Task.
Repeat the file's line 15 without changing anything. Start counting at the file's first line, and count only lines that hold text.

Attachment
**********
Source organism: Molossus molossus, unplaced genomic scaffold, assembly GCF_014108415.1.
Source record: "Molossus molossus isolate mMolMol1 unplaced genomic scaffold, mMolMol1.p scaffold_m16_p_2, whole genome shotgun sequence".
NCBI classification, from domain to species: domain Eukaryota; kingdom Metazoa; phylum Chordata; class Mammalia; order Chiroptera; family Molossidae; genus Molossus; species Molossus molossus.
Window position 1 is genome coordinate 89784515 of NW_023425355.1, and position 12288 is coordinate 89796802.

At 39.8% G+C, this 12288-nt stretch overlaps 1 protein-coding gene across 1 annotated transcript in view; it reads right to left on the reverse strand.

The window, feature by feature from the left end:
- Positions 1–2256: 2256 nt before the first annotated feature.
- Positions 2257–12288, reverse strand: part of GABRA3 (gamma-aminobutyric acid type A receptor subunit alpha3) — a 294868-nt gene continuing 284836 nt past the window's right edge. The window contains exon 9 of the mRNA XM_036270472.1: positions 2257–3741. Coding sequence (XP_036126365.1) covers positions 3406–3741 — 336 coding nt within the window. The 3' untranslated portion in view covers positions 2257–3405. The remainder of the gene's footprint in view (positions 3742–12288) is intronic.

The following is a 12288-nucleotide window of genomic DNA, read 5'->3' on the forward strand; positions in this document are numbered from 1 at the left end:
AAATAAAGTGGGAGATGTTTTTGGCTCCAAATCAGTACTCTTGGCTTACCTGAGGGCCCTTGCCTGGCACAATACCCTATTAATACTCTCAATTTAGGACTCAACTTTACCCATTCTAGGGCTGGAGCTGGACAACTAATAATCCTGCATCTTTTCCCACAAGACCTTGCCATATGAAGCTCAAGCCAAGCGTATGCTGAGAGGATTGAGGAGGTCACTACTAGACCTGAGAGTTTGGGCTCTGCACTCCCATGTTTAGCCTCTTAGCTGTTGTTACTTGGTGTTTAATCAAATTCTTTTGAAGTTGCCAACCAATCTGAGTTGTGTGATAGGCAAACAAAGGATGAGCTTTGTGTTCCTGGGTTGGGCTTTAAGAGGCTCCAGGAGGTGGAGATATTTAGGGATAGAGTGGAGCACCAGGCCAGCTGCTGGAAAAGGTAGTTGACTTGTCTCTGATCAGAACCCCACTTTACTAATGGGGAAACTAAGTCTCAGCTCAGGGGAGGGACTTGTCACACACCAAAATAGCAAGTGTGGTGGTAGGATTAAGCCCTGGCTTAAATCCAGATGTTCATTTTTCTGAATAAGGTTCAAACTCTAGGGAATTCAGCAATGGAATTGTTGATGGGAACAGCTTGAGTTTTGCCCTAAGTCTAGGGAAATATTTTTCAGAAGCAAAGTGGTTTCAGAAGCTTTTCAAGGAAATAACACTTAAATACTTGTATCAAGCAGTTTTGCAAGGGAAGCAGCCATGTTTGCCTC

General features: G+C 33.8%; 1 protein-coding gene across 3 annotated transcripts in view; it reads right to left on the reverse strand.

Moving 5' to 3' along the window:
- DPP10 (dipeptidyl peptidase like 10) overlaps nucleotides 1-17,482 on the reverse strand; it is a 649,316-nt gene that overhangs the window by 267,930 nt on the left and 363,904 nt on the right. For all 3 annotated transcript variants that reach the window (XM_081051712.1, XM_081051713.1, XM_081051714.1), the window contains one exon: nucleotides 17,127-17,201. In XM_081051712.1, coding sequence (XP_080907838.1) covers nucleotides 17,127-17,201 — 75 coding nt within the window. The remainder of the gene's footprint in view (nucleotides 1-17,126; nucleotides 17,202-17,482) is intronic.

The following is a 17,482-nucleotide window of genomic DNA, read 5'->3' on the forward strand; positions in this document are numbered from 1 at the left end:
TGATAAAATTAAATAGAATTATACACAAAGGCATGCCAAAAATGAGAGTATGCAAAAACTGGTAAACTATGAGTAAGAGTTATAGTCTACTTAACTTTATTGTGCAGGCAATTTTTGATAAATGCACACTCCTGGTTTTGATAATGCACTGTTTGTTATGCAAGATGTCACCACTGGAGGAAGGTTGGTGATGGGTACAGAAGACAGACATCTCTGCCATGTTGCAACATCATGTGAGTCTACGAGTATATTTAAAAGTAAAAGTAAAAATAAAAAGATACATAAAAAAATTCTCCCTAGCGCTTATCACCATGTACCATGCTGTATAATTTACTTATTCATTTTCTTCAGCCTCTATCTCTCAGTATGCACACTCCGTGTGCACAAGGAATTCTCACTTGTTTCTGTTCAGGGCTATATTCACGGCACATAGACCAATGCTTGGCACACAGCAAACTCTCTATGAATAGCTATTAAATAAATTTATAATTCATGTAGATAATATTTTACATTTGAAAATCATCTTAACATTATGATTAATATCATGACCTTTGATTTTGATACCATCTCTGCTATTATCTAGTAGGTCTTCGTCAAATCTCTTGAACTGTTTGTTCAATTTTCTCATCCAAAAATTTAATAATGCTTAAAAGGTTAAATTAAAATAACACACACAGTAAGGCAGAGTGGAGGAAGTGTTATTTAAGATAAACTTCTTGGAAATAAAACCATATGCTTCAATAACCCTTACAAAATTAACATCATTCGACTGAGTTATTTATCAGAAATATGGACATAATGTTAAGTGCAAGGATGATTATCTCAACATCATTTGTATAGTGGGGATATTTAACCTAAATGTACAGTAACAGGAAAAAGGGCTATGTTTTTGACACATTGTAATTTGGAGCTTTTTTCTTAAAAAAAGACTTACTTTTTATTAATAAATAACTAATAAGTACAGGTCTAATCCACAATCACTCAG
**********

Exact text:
TGATAAAATTAAATAGAATTATACACAAAGGCATGCCAAAAATGAGAGTATGCAAAAACTGGTAAACTATGAGTAAGAGTTATAGTCTACTTAACTTTATTGTGCAGGCAATTTTTGATAAATGCACACTCCTGGTTTTGATAATGCACTGTTTGTTATGCAAGATGTCACCACTGGAGGAAGGTTGGTGATGGGTACAGAAGACAGACATCTCTGCCATGTTGCAACATCATGTGAGTCTACGAGTATATTTAAAAGTAAAAGTAAAAATAAAAAGATACATAAAAAAATTCTCCCTAGCGCTTATCACCATGTACCATGCTGTATAATTTACTTATTCATTTTCTTCAGCCTCTATCTCTCAGTATGCACACTCCGTGTGCACAAGGAATTCTCACTTGTTTCTGTTCAGGGCTATATTCACGGCACATAGACCAATGCTTGGCACACAGCAAACTCTCTATGAATAGCTATTAAATAAATTTATAATTCATGTAGATAATATTTTACATTTGAAAATCATCTTAACATTATGATTAATATCATGACCTTTGATTTTGATACCATCTCTGCTATTATCTAGTAGGTCTTCGTCAAATCTCTTGAACTGTTTGTTCAATTTTCTCATCCAAAAATTTAATAATGCTTAAAAGGTTAAATTAAAATAACACACACAGTAAGGCAGAGTGGAGGAAGTGTTATTTAAGATAAACTTCTTGGAAATAAAACCATATGCTTCAATAACCCTTACAAAATTAACATCATTCGACTGAGTTATTTATCAGAAATATGGACATAATGTTAAGTGCAAGGATGATTATCTCAACATCATTTGTATAGTGGGGATATTTAACCTAAATGTACAGTAACAGGAAAAAGGGCTATGTTTTTGACACATTGTAATTTGGAGCTTTTTTCTTAAAAAAAGACTTACTTTTTATTAATAAATAACTAATAAGTACAGGTCTAATCCACAATCACTCAG